Following a rocky start to the first quarter, stocks rallied in March as global currencies strengthened versus the dollar amid renewed investor confidence, and commodity prices showed signs of stabilization. Emerging market equities led the charge with the MSCI EM Index returning 13.2%; the S&P 500 gained 6.8%, swinging back to positive territory year-to-date as the Fed indicated it would take a more measured approach to raising rates. Small-cap stocks, which experienced an even stronger drawdown in January, returned 8% last month, according to the Russell 2000 Index. Stocks in international developed markets were in the black with the MSCI EAFE Index gaining 6.5%.
Global bonds also benefited from currency strength. Gains were especially pronounced in local currency emerging market debt, with the JPM GBI-EM Global Diversified Index returning 9.1%. Sovereign debt yields in the US and Germany seesawed during the month but ended near recent lows, while Japanese bond yields were pushed further into negative territory. US high-yield debt got a boost from net inflows, while a continued rise in oil prices helped compress spreads for some distressed energy-related issues. The Bloomberg Commodity Index returned 3.8% as oil prices are now nearly flat for the year, halting their precipitous decline.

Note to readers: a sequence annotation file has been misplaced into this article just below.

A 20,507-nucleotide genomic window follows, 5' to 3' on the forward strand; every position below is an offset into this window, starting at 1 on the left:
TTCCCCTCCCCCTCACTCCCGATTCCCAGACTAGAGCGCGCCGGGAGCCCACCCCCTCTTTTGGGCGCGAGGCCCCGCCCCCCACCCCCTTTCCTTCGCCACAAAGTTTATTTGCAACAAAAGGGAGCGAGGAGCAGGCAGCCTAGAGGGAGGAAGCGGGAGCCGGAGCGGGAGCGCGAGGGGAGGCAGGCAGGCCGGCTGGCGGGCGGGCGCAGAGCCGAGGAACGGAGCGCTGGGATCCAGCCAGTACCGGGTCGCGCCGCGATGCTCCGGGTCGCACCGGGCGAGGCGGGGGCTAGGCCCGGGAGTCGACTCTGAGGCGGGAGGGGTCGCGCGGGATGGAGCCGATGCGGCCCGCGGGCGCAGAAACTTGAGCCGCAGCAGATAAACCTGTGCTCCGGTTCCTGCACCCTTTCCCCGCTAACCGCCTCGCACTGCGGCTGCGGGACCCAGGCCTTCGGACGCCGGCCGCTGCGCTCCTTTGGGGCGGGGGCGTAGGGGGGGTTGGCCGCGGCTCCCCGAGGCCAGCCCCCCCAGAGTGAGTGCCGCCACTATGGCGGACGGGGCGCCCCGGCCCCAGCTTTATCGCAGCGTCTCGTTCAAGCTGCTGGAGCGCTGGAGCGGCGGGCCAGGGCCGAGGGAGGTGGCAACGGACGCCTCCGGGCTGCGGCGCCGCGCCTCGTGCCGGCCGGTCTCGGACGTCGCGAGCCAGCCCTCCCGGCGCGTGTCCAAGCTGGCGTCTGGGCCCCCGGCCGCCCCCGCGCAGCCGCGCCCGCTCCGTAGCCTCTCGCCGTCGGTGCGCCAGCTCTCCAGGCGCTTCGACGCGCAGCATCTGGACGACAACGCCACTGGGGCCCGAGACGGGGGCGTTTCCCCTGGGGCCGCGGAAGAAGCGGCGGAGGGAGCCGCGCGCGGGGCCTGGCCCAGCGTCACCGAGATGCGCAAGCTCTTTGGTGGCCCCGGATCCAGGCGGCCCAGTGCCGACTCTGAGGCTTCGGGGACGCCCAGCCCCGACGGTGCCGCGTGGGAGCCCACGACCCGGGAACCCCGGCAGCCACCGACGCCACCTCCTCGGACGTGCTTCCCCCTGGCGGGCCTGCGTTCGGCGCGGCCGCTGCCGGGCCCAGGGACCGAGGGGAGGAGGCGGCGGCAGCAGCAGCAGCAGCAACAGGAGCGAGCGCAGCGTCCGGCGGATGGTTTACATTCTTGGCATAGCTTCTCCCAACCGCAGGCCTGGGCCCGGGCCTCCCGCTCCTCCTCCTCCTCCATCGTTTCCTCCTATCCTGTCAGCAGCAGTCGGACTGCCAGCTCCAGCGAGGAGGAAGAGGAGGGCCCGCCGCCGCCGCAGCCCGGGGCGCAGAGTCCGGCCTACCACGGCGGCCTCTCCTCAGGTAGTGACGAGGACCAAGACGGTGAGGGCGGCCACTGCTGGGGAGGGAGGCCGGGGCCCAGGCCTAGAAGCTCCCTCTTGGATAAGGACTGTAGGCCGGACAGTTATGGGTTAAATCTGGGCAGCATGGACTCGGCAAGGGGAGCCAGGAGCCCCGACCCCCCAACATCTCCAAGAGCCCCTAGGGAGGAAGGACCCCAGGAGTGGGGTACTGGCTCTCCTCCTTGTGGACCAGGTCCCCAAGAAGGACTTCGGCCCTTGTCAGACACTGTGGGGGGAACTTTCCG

With the first quarter behind us, we have observed a continuation of the trends which distinguished the market environment in 2015 from the protracted bull markets of 2012-2014. While the US economy seems on stable footing, providing a backdrop for earnings growth, stretched profit margins indicate lower expected returns for US equities. Though we expect continued volatility in emerging market stocks amid concerns around slowing growth in China, we have seen positive developments in the form of currency stabilization and the return of investors to these regions. We still recommend clients maintain exposure to emerging market equities, especially in select opportunities such as small-cap and consumer-oriented strategies. We also continue to suggest an overweight to non-US developed equities and believe that a partial currency hedge will benefit investors in a time of pervasive central bank influence. In credit markets, especially high yield, we are seeing some pockets of opportunity but recommend investors approach these areas selectively in what appears to be the mid-to-later stages of the credit cycle.